European ministers are failing to agree a finance plan to tackle climate change, threatening the global deal in Copenhagen, according to international development agency ActionAid.
UNDP and European Commission figures show that €135 billion (£118 billion) a year by 2020 is needed to tackle climate change in developing countries. ActionAid’s analysis shows that the EU should be providing more than €40 billion (£35 billion) a year to developing countries by 2020. Around half of that figure should go to helping people to adapt to the problem in countries most vulnerable to climate change.
“€135 billion a year is not going to fall out of the sky – it will require a combination of automatic mechanisms, including global carbon taxes, to raise the money,” said Tom Sharman, ActionAid’s Head of Climate Change (an ActionAid report about this can be downloaded at www.stampoutpoverty.org/?lid=10939).
There are currently several innovative proposals on financing in the draft text of the Copenhagen agreement: Norway’s proposal to auction pollution permits, Switzerland’s global carbon tax, an international air passenger levy backed by the Least Developed Countries and championed by Bangladesh, a tax on shipping and an international currency transaction tax.
Yet so far the EU has been unable to reach agreement among its member states to give solid support to any of these proposals. Tomorrow's meeting of EU finance ministers is unlikely to change that. Several member states are happy to postpone a decision, including Germany which has four state elections and a federal election later this year.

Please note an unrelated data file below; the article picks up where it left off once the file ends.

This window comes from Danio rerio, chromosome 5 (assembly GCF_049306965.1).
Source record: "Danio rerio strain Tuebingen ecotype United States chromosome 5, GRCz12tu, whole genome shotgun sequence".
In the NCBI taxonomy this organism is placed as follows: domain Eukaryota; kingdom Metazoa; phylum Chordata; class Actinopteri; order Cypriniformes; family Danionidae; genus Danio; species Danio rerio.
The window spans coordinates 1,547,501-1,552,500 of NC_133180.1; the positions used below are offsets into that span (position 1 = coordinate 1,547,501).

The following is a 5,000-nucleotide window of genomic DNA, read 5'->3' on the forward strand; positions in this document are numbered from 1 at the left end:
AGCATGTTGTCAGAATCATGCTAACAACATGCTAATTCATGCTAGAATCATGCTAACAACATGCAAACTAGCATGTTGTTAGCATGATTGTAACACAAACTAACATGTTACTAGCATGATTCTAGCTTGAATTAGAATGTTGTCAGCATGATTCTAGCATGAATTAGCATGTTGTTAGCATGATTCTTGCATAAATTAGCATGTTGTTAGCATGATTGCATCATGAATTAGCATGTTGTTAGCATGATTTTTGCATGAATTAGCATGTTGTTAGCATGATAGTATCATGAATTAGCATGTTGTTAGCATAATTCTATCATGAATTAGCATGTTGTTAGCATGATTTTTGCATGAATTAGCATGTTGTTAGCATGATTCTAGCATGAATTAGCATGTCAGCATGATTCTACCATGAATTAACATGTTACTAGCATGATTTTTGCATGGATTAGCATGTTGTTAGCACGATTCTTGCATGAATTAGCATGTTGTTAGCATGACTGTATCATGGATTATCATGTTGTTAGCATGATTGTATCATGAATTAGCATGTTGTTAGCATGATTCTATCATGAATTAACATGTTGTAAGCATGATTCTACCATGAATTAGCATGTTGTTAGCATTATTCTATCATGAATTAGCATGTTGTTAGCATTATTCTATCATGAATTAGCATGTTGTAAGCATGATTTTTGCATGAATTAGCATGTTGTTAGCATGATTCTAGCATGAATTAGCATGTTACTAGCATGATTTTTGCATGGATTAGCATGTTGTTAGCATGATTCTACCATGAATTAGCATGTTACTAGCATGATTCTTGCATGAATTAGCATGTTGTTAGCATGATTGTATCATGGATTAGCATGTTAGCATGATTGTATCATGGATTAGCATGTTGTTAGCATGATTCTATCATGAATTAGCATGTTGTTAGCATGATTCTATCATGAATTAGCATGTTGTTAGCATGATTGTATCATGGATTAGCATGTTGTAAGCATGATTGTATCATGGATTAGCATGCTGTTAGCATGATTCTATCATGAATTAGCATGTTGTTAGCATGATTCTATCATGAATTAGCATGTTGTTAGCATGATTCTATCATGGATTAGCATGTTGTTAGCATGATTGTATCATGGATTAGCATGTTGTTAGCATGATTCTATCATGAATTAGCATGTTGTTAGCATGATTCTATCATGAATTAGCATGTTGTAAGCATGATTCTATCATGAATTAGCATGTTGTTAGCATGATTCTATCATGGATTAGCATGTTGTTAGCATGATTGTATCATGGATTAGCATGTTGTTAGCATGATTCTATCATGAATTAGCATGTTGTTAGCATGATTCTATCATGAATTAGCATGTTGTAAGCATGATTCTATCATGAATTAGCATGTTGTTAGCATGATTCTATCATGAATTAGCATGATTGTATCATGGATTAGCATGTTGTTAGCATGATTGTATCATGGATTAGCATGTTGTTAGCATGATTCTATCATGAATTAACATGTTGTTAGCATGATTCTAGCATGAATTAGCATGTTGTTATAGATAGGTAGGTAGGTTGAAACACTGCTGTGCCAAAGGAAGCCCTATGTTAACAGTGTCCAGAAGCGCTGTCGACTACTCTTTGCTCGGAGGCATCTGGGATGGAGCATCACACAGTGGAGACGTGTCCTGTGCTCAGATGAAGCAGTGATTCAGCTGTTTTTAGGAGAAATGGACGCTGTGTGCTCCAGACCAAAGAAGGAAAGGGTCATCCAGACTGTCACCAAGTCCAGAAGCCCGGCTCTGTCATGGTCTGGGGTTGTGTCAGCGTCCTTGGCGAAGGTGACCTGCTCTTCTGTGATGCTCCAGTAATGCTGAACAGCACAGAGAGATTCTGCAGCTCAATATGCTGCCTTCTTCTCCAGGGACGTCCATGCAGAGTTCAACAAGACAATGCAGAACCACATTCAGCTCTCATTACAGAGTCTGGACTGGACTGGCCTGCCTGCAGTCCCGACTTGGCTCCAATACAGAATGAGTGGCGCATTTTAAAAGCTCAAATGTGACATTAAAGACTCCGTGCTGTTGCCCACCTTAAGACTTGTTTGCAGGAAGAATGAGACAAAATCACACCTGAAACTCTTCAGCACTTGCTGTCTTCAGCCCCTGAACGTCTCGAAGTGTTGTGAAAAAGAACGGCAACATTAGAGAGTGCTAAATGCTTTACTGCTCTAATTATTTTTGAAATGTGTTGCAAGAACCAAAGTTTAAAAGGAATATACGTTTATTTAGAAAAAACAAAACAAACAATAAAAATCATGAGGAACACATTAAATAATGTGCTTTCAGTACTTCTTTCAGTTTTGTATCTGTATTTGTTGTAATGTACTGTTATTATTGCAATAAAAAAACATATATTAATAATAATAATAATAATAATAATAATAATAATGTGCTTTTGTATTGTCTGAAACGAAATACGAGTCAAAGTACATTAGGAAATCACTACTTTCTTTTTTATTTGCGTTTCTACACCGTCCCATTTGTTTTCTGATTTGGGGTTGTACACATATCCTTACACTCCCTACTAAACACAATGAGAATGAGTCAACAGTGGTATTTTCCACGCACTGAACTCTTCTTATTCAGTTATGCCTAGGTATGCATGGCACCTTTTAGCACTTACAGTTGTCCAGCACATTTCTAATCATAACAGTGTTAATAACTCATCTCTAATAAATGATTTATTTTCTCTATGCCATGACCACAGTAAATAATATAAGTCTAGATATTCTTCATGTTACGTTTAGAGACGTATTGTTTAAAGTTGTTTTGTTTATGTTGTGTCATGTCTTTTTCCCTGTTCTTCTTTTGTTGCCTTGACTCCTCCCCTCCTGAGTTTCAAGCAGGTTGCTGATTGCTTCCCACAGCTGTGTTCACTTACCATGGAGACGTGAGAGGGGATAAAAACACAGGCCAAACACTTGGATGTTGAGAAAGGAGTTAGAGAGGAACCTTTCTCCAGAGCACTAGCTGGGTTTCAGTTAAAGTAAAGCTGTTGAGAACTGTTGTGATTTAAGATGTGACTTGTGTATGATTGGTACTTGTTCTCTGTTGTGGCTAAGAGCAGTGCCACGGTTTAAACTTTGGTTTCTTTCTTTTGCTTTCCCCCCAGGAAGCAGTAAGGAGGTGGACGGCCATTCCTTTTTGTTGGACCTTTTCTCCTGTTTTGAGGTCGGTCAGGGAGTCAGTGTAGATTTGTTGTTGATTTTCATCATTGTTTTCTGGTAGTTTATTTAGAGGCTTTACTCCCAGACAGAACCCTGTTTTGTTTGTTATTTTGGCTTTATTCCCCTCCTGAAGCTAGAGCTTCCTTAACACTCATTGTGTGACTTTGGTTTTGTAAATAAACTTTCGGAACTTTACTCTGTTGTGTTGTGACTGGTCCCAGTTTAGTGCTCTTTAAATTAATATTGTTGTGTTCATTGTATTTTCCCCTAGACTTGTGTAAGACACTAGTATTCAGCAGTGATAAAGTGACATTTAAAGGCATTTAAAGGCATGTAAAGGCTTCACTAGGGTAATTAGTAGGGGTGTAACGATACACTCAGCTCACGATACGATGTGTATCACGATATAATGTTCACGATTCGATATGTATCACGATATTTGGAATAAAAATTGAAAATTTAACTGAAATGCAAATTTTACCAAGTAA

“Without new and additional money for adaptation, people being hit hardest by climate change – like the poorest smallholder farmers in the south – will be left on their own to face a problem they did nothing to create,” said Harjeet Singh, Policy Advisor in ActionAid’s Emergencies Team.
Time is running out for a decent global deal on climate change to be agreed by the end of the year. European Environment Commissioner Stavros Dimas has repeatedly said: "No money – no deal". If disaster is to be avoided in Copenhagen, then Europe must provide its fair share of the finance and back the best ideas.
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Notes for editors:
1. Who should pay to tackle climate change in developing countries? An ActionAid rough guide can be downloaded at: http://www.actionaid.org/assets/pdf/Climate%20finance%20briefing%20in%20template%20May%202009%20FINAL.pdf
2. The 'Generation of financial resources' section is on page 44 of the draft negotiating text for the Copenhagen Agreement. It can be downloaded from:
3. An ActionAid-backed report, 'Assessing the alternatives: financing climate change mitigation and adaptation in developing countries' (Stamp Out Poverty, May 2009), which looks in detail at the merits of the various revenue-generating proposals, can be downloaded from:http://www.stampoutpoverty.org/?lid=10939
4. UNDP reference – adaptation number:
UNDP Human Development Report 2007/2008, page 194: "In total they amount to new additional adaptation finance of around US$86 billion a year by 2015 (table 4.3).": http://hdr.undp.org/en/media/HDR_20072008_EN_Complete.pdf
Exchange rate of US$ to € assumes €1=US$1.34528 and US$1=€0.74337. Numbers are rounded up to the nearest US$1 billion and €1 billion respectively. This exchange rate applies to all numbers in this paper.
5. EC references – mitigation number:
European Commission staff working document accompanying Communication ‘Towards a comprehensive climate change agreement in Copenhagen’ part 1, ‘costs associated with the resulting actions in the energy system and the industrial sectors’, page 74: http://ec.europa.eu/environment/climat/pdf/future_action/part1.pdf
European Commission staff working document accompanying Communication ‘Towards a comprehensive climate change agreement in Copenhagen’ part 1, ‘reductions in emissions from deforestation and forest degradation in development countries’, page 9: http://ec.europa.eu/environment/climat/pdf/future_action/part1.pdf
European Commission staff working document accompanying Communication ‘Towards a comprehensive climate change agreement in Copenhagen’ part 1, ‘mitigation action to reduce non-CO2 greenhouse gases in agriculture: nitrous oxide and methane’, page 86: http://ec.europa.eu/environment/climat/pdf/future_action/part1.pdf